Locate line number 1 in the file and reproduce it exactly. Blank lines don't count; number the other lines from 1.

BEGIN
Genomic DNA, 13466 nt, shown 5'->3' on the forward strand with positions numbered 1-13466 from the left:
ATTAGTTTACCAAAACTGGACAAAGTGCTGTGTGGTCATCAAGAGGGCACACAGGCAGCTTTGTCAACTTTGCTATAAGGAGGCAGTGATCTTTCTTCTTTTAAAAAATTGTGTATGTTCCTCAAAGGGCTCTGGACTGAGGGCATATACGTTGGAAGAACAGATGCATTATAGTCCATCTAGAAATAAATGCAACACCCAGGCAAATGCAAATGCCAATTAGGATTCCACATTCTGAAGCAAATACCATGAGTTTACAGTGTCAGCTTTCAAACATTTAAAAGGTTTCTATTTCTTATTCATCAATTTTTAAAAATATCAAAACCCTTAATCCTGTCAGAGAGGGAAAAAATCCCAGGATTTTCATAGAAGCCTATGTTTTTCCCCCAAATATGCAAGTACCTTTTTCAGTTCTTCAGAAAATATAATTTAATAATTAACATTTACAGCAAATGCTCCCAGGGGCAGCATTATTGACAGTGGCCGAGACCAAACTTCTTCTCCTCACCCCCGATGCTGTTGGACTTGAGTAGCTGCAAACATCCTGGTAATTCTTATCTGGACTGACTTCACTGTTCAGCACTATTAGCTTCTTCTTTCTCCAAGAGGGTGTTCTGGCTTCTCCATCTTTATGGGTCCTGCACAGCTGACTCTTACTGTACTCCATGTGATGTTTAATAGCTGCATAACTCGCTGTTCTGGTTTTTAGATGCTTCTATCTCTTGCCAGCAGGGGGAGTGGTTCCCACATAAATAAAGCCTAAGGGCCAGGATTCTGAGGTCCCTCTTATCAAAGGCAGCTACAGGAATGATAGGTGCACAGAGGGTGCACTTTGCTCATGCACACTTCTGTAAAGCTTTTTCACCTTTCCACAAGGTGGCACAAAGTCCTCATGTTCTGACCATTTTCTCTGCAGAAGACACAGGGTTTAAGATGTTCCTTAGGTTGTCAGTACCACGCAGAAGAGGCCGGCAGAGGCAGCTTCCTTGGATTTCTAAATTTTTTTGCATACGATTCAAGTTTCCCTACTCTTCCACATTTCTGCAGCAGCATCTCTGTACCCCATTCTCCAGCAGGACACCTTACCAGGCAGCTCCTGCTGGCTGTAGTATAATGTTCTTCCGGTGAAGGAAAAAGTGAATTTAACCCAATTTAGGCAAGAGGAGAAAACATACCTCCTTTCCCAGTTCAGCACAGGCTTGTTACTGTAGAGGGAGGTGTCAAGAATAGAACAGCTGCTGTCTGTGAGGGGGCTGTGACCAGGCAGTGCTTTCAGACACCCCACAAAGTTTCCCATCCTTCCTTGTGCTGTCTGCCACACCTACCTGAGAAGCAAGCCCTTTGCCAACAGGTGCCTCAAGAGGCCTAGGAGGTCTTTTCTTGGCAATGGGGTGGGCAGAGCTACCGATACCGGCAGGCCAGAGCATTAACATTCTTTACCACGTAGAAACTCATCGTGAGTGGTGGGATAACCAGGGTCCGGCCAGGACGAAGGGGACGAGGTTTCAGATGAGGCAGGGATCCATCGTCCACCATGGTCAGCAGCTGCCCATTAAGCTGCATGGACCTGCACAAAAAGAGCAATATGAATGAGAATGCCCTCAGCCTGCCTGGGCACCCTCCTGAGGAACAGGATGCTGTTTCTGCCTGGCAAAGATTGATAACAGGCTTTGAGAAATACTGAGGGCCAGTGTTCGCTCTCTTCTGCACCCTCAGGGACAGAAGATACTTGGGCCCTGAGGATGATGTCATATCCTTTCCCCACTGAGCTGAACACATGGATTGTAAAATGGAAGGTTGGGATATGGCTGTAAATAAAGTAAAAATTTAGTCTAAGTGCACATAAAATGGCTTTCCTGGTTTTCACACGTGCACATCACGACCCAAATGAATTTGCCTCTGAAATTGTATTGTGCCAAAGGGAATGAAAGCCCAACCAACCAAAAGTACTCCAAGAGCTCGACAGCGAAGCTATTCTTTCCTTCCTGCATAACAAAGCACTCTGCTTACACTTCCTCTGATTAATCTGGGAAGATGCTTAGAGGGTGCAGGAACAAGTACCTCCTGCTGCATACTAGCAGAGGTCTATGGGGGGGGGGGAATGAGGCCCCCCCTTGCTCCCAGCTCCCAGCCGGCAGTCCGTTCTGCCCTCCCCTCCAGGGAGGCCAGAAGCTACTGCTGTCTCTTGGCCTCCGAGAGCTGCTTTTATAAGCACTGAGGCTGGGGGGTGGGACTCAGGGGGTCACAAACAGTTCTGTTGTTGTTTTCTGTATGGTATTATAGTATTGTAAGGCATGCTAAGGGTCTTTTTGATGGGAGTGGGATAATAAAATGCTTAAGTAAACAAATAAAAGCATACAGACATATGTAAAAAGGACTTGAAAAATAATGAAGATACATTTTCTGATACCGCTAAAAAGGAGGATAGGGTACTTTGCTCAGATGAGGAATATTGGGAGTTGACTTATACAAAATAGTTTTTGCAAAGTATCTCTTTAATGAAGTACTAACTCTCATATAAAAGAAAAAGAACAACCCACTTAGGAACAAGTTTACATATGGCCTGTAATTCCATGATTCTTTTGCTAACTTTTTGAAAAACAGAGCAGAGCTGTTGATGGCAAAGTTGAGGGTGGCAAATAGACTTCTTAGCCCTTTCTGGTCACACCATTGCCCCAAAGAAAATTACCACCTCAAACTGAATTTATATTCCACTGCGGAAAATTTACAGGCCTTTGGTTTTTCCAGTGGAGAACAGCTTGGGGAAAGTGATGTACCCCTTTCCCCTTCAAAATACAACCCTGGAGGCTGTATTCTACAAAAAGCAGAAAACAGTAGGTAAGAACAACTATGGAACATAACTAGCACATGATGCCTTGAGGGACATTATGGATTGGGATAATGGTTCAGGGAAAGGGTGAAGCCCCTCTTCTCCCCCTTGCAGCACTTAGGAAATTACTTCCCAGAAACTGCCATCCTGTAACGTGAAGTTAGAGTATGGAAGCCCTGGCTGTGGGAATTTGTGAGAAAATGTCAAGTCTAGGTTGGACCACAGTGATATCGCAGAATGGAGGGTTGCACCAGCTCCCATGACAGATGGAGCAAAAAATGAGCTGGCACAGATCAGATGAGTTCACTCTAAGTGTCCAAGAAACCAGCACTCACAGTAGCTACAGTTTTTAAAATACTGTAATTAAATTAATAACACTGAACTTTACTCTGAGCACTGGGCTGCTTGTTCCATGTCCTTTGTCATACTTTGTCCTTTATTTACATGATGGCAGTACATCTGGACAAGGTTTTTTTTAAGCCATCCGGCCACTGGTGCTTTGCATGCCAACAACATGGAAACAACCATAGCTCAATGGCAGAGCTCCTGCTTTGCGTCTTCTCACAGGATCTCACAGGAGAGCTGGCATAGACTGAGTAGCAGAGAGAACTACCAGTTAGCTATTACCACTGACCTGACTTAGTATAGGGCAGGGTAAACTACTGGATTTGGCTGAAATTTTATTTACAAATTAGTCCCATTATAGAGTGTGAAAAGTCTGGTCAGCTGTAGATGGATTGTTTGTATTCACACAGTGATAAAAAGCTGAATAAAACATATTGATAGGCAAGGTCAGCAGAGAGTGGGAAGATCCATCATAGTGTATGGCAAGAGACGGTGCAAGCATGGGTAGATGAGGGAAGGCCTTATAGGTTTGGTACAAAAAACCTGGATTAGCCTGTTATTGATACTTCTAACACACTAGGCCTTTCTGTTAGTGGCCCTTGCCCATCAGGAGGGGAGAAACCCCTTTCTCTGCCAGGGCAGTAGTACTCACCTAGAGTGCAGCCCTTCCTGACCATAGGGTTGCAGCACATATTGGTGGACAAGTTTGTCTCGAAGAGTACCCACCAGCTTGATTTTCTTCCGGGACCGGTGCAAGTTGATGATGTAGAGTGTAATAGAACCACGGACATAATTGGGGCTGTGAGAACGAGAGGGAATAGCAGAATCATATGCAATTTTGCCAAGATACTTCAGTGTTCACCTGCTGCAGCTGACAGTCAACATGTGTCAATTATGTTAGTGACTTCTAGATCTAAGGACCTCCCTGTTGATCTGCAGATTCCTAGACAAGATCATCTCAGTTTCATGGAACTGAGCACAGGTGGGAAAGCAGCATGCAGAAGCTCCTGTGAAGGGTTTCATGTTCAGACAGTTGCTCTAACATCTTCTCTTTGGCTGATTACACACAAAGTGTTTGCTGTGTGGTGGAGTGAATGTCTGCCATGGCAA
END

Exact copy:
Genomic DNA, 13466 nt, shown 5'->3' on the forward strand with positions numbered 1-13466 from the left: